Muscatine Art Center
Unfolding Light: The Evolution of Ten Holographers
The Muscatine Art Center is pleased to present "Unfolding Light: The Evolution of Ten Holographers," a fascinating survey the development of art holography since the 1960s, which will be on display through April 9,2000.(left: Dan Schweitzer, Spin, 1993, 9 1/2 x 13 inches, Courtesy of the Artist)
Holography is a process for recording images in three dimensions. To create a hologram, a laser is used as a light source. Invented in the late 1940s, holography was more fully developed during the 1960s. While holography has numerous industrial and commercial applications, ranging from non-destructive testing to advertising and credit card security, it also has creative properties which can be used to make works of art. Artists first made and exhibited holograms in the late 1960s. Today, individuals all over the world work in the medium and extend its imaging abilities beyond merely replicating three-dimensional objects. Subjects explored by artists using holography include portraits, still lifes, landscapes and abstract compositions.
"Unfolding Light: The Evolution of Ten Holographers" is organized by guest curator René Paul Barilleaux for the Massachusetts Institute of Technology Museum. It explores the work of holography's first generation of artists, juxtaposing selections by ten innovators from the museum's permanent collection with recent works by these same artists. From the ongoing development of the art form, these individuals and their works have taken advantage of holography's unique imaging properties. Many of these individuals are photographers, actors, sculptors, painters, and designers. Characterized by a pioneering spirit, each one finds in holography a method for expressing him or herself which is impossible to achieve in any other medium. The artists in this exhibition have developed highly personal ideas and images which can be manifested only through holography. (right: Harriet Casdin-Silver, Ian, 1994, 12 x 16 inches, Collection of John Kaufman)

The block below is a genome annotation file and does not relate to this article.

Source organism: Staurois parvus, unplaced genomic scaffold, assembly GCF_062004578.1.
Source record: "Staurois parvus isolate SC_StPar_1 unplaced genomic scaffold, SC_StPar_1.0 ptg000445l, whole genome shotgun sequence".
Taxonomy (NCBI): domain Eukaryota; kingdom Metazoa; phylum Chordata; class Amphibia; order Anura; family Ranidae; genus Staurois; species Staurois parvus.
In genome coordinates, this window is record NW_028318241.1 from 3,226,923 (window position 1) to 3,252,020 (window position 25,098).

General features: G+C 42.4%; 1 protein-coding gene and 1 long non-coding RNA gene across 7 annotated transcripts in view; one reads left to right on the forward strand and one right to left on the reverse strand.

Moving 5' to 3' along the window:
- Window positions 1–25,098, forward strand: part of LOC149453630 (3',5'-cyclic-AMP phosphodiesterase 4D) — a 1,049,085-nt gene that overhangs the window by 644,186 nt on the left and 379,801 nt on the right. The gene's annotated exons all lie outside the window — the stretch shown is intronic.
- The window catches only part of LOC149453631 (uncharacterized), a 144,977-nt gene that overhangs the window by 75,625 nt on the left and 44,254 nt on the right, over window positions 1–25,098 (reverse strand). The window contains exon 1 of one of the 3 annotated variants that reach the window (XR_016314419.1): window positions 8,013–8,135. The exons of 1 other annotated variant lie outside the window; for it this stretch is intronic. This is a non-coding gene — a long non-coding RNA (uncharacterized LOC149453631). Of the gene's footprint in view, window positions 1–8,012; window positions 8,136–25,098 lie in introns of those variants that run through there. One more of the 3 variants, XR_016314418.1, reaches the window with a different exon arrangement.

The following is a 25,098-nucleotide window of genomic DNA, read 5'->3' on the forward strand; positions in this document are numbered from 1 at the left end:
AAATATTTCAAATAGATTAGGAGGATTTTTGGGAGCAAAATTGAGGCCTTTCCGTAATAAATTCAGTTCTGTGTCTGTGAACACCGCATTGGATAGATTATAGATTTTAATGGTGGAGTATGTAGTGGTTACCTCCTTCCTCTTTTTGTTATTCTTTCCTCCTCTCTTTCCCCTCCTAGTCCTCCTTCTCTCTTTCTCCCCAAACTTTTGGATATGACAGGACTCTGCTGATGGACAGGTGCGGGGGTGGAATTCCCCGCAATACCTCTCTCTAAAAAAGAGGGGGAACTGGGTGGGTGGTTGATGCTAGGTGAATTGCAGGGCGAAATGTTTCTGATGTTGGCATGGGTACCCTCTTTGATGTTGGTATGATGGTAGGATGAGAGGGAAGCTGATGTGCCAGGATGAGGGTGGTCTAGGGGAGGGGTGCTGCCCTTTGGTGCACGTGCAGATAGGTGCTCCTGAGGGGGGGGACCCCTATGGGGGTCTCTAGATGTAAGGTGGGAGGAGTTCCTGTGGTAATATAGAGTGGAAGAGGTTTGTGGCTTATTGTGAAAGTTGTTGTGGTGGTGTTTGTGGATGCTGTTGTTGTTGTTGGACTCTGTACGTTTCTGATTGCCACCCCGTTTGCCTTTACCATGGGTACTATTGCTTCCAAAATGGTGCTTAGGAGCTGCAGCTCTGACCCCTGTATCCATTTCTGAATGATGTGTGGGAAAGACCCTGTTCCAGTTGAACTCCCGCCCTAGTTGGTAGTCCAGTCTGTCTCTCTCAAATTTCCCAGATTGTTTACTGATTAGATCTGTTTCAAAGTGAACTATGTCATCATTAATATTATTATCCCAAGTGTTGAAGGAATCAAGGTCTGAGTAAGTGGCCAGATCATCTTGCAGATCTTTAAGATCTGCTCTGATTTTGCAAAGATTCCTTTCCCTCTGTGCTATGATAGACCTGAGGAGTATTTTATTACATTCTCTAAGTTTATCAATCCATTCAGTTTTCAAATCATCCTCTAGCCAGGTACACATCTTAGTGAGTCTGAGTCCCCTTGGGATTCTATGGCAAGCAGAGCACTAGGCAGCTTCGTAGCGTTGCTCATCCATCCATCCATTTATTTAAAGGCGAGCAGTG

MIT Museum's renowned holography collection is the world's largest. With the former holdings of the Museum of Holography in New York City, the collection contains more than 1,500 holograms which document the history of holography from its inception in the late 1940s through its artistic and technical evolution. In 1997, the Museum inaugurated a state-of-the-art holography laboratory and launched an educational outreach program for Boston-area schools. (left: John Kaufman, Stone Room, 1982. 8 x 10 inches, MIT Museum Holography Collections, ©1993 Massachussetts Institute of Technology)
The tour of the exhibition was developed by Smith Kramer.
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